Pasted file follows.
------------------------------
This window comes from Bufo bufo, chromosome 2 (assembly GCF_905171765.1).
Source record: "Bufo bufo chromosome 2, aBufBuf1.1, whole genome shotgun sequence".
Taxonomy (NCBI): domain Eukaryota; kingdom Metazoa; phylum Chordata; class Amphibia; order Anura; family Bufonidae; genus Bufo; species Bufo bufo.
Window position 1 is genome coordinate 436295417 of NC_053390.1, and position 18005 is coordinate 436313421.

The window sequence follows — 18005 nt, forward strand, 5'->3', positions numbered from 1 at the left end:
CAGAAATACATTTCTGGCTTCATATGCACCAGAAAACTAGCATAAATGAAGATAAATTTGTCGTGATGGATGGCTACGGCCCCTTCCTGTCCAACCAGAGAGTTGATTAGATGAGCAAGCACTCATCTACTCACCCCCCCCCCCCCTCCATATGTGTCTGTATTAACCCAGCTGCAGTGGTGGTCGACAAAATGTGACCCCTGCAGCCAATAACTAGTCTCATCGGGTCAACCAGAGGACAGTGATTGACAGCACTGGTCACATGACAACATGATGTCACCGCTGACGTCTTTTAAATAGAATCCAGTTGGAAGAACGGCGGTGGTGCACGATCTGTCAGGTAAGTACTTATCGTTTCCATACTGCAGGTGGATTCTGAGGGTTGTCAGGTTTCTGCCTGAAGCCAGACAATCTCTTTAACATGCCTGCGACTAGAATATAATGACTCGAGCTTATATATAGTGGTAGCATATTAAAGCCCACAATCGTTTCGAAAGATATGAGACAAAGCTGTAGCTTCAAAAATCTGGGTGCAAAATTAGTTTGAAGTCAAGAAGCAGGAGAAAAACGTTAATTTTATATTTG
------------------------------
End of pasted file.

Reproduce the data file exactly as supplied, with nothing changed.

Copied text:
This window comes from Bufo bufo, chromosome 2 (assembly GCF_905171765.1).
Source record: "Bufo bufo chromosome 2, aBufBuf1.1, whole genome shotgun sequence".
Taxonomy (NCBI): domain Eukaryota; kingdom Metazoa; phylum Chordata; class Amphibia; order Anura; family Bufonidae; genus Bufo; species Bufo bufo.
Window position 1 is genome coordinate 436295417 of NC_053390.1, and position 18005 is coordinate 436313421.

The window sequence follows — 18005 nt, forward strand, 5'->3', positions numbered from 1 at the left end:
CAGAAATACATTTCTGGCTTCATATGCACCAGAAAACTAGCATAAATGAAGATAAATTTGTCGTGATGGATGGCTACGGCCCCTTCCTGTCCAACCAGAGAGTTGATTAGATGAGCAAGCACTCATCTACTCACCCCCCCCCCCCCTCCATATGTGTCTGTATTAACCCAGCTGCAGTGGTGGTCGACAAAATGTGACCCCTGCAGCCAATAACTAGTCTCATCGGGTCAACCAGAGGACAGTGATTGACAGCACTGGTCACATGACAACATGATGTCACCGCTGACGTCTTTTAAATAGAATCCAGTTGGAAGAACGGCGGTGGTGCACGATCTGTCAGGTAAGTACTTATCGTTTCCATACTGCAGGTGGATTCTGAGGGTTGTCAGGTTTCTGCCTGAAGCCAGACAATCTCTTTAACATGCCTGCGACTAGAATATAATGACTCGAGCTTATATATAGTGGTAGCATATTAAAGCCCACAATCGTTTCGAAAGATATGAGACAAAGCTGTAGCTTCAAAAATCTGGGTGCAAAATTAGTTTGAAGTCAAGAAGCAGGAGAAAAACGTTAATTTTATATTTG